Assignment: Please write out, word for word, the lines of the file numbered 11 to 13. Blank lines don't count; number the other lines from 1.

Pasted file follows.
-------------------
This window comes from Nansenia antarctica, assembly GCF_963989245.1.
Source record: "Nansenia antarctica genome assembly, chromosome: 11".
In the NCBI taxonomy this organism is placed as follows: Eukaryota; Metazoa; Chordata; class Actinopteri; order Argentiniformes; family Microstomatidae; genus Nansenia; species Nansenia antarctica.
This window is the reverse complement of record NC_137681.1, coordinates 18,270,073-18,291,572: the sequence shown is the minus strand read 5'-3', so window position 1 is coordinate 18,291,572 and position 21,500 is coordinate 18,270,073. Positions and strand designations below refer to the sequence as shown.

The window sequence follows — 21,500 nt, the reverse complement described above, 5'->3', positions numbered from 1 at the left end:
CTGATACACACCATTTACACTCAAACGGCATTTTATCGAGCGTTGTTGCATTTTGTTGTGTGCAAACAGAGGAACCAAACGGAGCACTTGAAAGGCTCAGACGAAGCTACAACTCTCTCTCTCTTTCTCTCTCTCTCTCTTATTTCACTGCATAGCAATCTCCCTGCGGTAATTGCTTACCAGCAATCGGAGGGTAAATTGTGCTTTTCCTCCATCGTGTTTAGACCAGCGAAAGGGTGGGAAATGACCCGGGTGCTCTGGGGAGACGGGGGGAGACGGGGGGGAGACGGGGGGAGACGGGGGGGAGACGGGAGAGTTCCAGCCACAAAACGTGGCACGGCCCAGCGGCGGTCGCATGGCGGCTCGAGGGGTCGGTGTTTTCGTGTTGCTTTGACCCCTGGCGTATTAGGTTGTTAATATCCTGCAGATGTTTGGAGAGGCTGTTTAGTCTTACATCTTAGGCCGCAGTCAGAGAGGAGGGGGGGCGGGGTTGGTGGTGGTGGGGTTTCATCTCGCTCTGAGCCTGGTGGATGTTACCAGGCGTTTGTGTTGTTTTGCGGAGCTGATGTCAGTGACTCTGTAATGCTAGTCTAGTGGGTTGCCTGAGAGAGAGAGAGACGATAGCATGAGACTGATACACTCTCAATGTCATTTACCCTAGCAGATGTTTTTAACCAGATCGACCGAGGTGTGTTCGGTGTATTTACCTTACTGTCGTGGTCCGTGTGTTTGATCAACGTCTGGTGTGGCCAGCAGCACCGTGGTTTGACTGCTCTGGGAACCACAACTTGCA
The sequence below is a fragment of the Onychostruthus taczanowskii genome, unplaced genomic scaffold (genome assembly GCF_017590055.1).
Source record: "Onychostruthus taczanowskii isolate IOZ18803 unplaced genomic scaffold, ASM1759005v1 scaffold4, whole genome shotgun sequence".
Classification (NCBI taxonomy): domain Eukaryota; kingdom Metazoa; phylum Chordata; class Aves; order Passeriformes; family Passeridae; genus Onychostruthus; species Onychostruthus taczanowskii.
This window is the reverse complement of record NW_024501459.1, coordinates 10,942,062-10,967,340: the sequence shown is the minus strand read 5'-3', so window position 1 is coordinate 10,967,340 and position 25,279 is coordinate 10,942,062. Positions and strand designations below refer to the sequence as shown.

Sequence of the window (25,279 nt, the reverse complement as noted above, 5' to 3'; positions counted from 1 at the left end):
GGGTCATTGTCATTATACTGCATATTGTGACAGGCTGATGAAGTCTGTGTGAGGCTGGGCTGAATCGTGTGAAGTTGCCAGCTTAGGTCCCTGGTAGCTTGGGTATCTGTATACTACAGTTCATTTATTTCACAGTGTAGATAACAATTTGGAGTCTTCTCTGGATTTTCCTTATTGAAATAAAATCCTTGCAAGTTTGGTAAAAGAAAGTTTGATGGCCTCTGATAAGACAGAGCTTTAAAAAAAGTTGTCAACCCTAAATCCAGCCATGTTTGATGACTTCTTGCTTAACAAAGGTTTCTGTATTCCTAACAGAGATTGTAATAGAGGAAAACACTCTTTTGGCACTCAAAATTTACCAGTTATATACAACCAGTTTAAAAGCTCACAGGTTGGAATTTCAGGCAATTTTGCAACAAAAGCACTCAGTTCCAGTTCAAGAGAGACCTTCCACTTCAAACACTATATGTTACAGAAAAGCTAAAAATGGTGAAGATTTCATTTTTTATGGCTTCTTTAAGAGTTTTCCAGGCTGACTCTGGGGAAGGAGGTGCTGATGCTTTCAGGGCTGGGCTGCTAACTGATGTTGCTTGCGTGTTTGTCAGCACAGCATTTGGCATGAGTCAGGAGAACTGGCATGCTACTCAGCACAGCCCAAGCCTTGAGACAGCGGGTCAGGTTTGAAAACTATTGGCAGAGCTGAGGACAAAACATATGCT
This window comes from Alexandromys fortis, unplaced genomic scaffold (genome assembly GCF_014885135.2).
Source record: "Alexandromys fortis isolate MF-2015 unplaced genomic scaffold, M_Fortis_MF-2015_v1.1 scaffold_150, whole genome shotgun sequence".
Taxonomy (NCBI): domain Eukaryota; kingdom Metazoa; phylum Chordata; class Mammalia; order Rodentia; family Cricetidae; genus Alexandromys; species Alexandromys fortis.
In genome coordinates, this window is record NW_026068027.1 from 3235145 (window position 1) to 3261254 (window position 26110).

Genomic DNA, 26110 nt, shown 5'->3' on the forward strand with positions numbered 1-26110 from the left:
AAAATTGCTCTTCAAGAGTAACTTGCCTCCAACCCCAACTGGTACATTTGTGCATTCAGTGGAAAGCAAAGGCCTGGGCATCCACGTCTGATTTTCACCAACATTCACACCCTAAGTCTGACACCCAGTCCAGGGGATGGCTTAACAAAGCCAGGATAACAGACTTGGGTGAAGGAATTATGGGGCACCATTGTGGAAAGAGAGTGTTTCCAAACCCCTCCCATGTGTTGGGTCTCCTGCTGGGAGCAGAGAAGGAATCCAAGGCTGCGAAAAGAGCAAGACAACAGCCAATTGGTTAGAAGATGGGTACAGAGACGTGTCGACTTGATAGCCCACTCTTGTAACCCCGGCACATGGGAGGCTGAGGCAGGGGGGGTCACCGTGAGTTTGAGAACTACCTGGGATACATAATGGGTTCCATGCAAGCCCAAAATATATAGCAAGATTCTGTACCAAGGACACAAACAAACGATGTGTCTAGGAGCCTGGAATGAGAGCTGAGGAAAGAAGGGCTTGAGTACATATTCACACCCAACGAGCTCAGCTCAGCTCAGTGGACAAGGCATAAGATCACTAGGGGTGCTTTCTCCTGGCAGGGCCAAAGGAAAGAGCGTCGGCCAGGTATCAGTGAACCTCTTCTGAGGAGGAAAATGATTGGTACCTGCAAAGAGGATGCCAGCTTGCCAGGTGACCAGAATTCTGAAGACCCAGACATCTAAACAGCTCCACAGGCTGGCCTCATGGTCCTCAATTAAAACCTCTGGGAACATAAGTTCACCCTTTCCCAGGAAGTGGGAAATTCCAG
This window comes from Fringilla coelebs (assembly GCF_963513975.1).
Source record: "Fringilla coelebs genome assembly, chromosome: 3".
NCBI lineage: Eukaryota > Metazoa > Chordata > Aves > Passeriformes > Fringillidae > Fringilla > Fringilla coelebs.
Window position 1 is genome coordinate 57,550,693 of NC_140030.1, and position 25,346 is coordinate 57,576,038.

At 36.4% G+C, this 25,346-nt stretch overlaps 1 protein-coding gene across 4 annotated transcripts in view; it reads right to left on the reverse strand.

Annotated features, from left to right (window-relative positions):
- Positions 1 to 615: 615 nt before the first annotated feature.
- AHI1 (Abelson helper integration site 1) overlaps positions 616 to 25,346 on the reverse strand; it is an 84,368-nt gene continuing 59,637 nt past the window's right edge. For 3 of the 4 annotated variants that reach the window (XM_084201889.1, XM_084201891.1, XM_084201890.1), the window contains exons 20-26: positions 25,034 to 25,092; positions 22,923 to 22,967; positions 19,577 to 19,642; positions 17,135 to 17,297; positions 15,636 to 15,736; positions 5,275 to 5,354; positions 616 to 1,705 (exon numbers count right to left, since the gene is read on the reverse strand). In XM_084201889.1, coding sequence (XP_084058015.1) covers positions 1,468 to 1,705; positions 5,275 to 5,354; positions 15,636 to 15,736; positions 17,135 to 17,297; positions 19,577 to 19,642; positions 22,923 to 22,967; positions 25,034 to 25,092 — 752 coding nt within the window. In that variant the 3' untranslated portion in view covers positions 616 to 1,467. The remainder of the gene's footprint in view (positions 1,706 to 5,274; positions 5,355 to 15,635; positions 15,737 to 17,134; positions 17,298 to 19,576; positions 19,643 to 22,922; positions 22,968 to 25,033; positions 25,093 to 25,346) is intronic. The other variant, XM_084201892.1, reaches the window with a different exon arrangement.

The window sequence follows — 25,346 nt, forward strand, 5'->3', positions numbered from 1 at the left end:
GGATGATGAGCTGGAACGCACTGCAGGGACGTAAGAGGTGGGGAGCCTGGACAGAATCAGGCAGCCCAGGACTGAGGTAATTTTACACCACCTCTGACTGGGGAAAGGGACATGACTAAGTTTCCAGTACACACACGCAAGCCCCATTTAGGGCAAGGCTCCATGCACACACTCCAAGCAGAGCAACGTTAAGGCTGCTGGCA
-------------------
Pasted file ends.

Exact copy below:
Sequence of the window (25,279 nt, the reverse complement as noted above, 5' to 3'; positions counted from 1 at the left end):
GGGTCATTGTCATTATACTGCATATTGTGACAGGCTGATGAAGTCTGTGTGAGGCTGGGCTGAATCGTGTGAAGTTGCCAGCTTAGGTCCCTGGTAGCTTGGGTATCTGTATACTACAGTTCATTTATTTCACAGTGTAGATAACAATTTGGAGTCTTCTCTGGATTTTCCTTATTGAAATAAAATCCTTGCAAGTTTGGTAAAAGAAAGTTTGATGGCCTCTGATAAGACAGAGCTTTAAAAAAAGTTGTCAACCCTAAATCCAGCCATGTTTGATGACTTCTTGCTTAACAAAGGTTTCTGTATTCCTAACAGAGATTGTAATAGAGGAAAACACTCTTTTGGCACTCAAAATTTACCAGTTATATACAACCAGTTTAAAAGCTCACAGGTTGGAATTTCAGGCAATTTTGCAACAAAAGCACTCAGTTCCAGTTCAAGAGAGACCTTCCACTTCAAACACTATATGTTACAGAAAAGCTAAAAATGGTGAAGATTTCATTTTTTATGGCTTCTTTAAGAGTTTTCCAGGCTGACTCTGGGGAAGGAGGTGCTGATGCTTTCAGGGCTGGGCTGCTAACTGATGTTGCTTGCGTGTTTGTCAGCACAGCATTTGGCATGAGTCAGGAGAACTGGCATGCTACTCAGCACAGCCCAAGCCTTGAGACAGCGGGTCAGGTTTGAAAACTATTGGCAGAGCTGAGGACAAAACATATGCT
This window comes from Alexandromys fortis, unplaced genomic scaffold (genome assembly GCF_014885135.2).